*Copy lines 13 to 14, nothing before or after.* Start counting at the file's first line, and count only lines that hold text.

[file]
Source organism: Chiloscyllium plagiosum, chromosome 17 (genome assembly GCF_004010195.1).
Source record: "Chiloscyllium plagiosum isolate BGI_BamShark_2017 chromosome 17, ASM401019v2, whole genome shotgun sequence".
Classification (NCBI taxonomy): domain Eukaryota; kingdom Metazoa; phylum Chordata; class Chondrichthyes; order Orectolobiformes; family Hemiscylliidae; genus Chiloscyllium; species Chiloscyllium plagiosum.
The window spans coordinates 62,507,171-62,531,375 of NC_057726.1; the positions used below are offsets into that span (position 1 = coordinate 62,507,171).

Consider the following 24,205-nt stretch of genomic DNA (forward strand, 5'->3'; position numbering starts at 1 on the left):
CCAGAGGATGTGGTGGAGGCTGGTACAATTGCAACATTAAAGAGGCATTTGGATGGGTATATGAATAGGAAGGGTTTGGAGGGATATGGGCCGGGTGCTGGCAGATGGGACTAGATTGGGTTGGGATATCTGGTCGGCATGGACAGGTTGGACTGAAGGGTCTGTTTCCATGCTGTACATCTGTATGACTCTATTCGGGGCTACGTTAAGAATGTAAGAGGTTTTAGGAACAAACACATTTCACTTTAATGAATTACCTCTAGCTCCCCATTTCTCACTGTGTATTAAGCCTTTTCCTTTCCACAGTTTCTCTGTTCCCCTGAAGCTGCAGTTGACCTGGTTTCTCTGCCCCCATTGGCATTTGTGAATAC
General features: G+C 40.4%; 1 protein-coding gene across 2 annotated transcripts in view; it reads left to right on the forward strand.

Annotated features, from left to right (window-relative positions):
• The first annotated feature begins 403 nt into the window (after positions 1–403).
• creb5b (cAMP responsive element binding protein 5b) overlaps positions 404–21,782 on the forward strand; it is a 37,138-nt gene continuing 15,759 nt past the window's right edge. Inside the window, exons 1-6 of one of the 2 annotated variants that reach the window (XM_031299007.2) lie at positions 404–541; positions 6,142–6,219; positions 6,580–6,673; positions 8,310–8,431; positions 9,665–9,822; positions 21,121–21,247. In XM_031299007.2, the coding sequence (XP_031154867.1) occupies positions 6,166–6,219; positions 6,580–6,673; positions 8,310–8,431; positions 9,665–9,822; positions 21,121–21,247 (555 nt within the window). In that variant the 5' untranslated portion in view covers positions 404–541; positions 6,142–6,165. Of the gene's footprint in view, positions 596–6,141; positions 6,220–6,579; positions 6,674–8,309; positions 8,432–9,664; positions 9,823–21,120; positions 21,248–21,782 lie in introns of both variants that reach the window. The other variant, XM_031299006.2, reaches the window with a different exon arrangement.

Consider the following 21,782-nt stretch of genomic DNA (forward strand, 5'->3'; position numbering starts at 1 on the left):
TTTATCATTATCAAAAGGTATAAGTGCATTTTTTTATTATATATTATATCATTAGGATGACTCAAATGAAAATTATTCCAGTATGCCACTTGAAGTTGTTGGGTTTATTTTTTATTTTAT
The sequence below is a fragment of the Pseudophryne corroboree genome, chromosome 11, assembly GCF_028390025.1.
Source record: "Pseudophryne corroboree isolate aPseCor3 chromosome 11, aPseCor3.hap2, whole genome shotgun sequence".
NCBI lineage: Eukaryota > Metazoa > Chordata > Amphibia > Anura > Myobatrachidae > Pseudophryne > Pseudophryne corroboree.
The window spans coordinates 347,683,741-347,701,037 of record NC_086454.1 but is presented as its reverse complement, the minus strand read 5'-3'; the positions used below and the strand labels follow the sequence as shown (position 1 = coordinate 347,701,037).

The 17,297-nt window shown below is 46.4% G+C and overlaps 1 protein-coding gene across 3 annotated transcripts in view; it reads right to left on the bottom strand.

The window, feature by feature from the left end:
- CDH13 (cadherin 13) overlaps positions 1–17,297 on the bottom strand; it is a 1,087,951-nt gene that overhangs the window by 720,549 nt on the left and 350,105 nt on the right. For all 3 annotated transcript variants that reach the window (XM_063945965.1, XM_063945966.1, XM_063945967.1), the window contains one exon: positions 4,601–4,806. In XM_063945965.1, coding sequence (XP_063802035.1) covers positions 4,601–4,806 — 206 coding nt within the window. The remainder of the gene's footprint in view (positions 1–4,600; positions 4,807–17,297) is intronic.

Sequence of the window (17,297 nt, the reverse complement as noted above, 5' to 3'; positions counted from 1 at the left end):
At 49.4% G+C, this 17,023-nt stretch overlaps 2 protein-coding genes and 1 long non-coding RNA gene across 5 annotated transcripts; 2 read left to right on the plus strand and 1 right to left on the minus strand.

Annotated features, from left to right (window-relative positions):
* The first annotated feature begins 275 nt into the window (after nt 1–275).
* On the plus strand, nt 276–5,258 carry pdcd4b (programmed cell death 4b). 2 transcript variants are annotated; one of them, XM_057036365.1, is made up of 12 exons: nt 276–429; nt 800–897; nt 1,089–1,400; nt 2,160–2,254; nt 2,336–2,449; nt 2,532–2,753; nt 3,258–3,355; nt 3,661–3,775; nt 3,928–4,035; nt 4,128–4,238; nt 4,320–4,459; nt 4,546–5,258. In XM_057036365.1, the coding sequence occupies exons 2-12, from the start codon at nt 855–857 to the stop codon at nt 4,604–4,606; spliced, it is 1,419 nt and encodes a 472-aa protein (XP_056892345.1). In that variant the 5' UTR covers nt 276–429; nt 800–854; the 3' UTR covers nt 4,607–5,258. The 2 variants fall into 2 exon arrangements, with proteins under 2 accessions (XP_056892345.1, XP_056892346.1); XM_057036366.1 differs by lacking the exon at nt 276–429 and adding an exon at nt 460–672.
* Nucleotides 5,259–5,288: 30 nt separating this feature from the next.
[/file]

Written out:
The sequence below is a fragment of the Pseudophryne corroboree genome, chromosome 11, assembly GCF_028390025.1.
Source record: "Pseudophryne corroboree isolate aPseCor3 chromosome 11, aPseCor3.hap2, whole genome shotgun sequence".